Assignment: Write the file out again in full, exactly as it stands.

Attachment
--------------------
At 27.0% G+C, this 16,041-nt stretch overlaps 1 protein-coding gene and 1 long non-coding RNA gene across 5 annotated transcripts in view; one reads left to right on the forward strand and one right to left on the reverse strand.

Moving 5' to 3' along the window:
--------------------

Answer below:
At 27.0% G+C, this 16,041-nt stretch overlaps 1 protein-coding gene and 1 long non-coding RNA gene across 5 annotated transcripts in view; one reads left to right on the forward strand and one right to left on the reverse strand.

Moving 5' to 3' along the window: